Review by melvoin
"A painful reimagining of a classic arcade game"
When a company tries to re-imagine an old hit for a new generation, alterations are often made which can ruin a classic formula. Having released several remakes of their storied arcade catalog in recent years to jarring reviews, Taito should know such hazards as well as anyone. Their latest offering, Arkanoid DS, delivers much content and tries hard to live up to its predecessors, but again fiddles too much with the original formula, making it a difficult game for even die-hard fans to enjoy.
For those unfamiliar with the series, the original Arkanoid was a relatively simple arcade game about a paddle, a bouncing ball, and a wall of bricks. Though the designers gussied it up by calling the paddle a "spaceship" and the ball a "power sphere" or some such nonsense, the basic objective was still to break all the bricks with the bouncing ball without allowing it to fall past the paddle. Basically it was a clone of the ancient arcade game "Breakout," but it expanded upon the formula with power-ups, new brick styles, and enemies which would float around the level. The game was quite a hit in the arcades in the mid 80's, and spawned several ports, sequels, and clones across many systems.
The history lesson aside, how does Arkanoid DS fare in replicating the brick-busting fun of the original arcade game? Perhaps the question should be, "What does it do right?"
At best, Arkanoid DS manages to remain a technically operable ball-and-paddle simulation. Gameplay is stretched vertically across the two screens, with the touch screen being used to slide the paddle, and the down or B button being used to launch the ball and to operate the "laser" powerup. An inferior button-only combination of controls is also available if you'd like to inhibit your chances of success. The controls generally pose no problem, and the game's physics are what you'd expect.
The usual array of Arkanoid power-ups is present, including, among others, the laser, which allows you to shoot the bricks, the disruptor, which splits the ball into three balls, and the megaball, which allows your ball to cut through blocks like a knife through butter.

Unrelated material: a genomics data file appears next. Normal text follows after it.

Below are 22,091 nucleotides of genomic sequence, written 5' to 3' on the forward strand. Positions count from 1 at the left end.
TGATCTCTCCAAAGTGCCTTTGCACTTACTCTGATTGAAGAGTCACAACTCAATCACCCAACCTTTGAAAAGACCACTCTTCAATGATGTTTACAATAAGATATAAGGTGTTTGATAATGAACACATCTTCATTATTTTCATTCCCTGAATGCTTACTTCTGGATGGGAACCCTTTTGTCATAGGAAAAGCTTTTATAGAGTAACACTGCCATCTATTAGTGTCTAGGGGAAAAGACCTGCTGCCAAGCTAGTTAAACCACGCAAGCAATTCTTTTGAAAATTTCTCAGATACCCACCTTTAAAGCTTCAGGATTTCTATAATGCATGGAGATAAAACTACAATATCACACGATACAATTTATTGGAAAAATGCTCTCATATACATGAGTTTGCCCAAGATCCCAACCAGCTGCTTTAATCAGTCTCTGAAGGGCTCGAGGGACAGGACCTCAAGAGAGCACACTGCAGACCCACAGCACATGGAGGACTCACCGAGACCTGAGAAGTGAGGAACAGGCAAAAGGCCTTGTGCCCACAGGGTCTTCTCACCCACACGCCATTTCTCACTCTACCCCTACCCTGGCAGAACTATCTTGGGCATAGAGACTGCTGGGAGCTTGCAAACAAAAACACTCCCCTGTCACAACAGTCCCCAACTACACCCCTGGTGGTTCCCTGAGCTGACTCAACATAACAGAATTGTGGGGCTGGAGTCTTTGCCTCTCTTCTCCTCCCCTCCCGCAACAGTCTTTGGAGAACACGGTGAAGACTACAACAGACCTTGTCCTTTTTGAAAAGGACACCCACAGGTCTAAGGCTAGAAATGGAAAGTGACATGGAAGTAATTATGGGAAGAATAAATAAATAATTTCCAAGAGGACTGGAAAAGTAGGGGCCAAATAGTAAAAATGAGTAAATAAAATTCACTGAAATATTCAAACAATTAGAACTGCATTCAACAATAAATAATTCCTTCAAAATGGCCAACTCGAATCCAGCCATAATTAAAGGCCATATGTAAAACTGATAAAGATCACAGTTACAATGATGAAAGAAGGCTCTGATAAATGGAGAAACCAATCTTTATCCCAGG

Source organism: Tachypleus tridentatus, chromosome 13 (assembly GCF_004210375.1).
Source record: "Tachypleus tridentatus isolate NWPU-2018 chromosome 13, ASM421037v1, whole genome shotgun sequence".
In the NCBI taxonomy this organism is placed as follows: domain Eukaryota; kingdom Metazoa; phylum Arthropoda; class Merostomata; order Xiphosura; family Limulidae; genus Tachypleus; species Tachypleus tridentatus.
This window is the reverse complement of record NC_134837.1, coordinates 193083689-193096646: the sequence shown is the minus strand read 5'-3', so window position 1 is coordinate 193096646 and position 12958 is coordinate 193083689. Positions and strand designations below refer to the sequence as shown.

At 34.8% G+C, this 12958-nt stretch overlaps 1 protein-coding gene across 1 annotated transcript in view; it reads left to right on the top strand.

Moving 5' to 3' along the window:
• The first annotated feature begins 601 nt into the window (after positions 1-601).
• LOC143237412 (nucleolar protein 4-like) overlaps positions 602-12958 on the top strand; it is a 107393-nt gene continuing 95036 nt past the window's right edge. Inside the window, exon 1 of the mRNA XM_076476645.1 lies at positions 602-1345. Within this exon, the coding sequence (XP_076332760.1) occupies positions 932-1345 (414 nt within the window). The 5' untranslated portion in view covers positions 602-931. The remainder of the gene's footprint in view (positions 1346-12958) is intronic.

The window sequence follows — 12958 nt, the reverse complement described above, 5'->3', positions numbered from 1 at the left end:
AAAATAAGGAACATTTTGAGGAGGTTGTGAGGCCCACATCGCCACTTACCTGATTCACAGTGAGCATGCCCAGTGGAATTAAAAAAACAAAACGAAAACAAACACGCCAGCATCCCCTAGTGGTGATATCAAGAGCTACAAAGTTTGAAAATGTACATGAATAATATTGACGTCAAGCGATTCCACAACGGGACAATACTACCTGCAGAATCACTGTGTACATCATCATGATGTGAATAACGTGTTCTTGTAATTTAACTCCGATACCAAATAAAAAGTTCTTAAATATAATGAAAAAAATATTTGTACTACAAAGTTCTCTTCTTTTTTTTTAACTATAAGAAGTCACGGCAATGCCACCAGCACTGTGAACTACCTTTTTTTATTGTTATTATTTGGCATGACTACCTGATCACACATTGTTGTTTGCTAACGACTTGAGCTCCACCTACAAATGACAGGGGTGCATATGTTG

There are 130 levels in the standard mode, which could also be seen as a negative, considering the game feels like work to play. The game's structure takes a pyramidal branching path so that you only play a fraction of the levels in one sitting. Also included is the "Quest Mode," where you play individual levels with an objective, such as hitting a certain number of blocks within a time limit.
One nice feature about the game is that the in-game backgrounds, sprites, and sound can all be customized via purchases from the game's "store" via tokens collected during gameplay. Also, there is a simple multiplayer mode where two players challenge the same board simultaneously to see who can finish it first. This mode can also be played over Wi-Fi with up to four players. It's not too much fun, but at least it's there.
That's all for the positives. Now to the problems, and boy does this game have em in spades.
To start with, the bricks are square. Yes, you heard me right, the bricks are SQUARE(1x1 shaped). This flies in the face of all previous games, not only in the series, but in the genre, where the bricks have always been rectangular(2x1 shaped). Sometimes it pays to be a maverick, but not in this case. I suppose the square bricks are intended to compensate for the extremely narrow playfield, but they also make it incredibly difficult to aim the ball into tight spaces, which is only exacerbated by the two-screen design, which we'll get into later.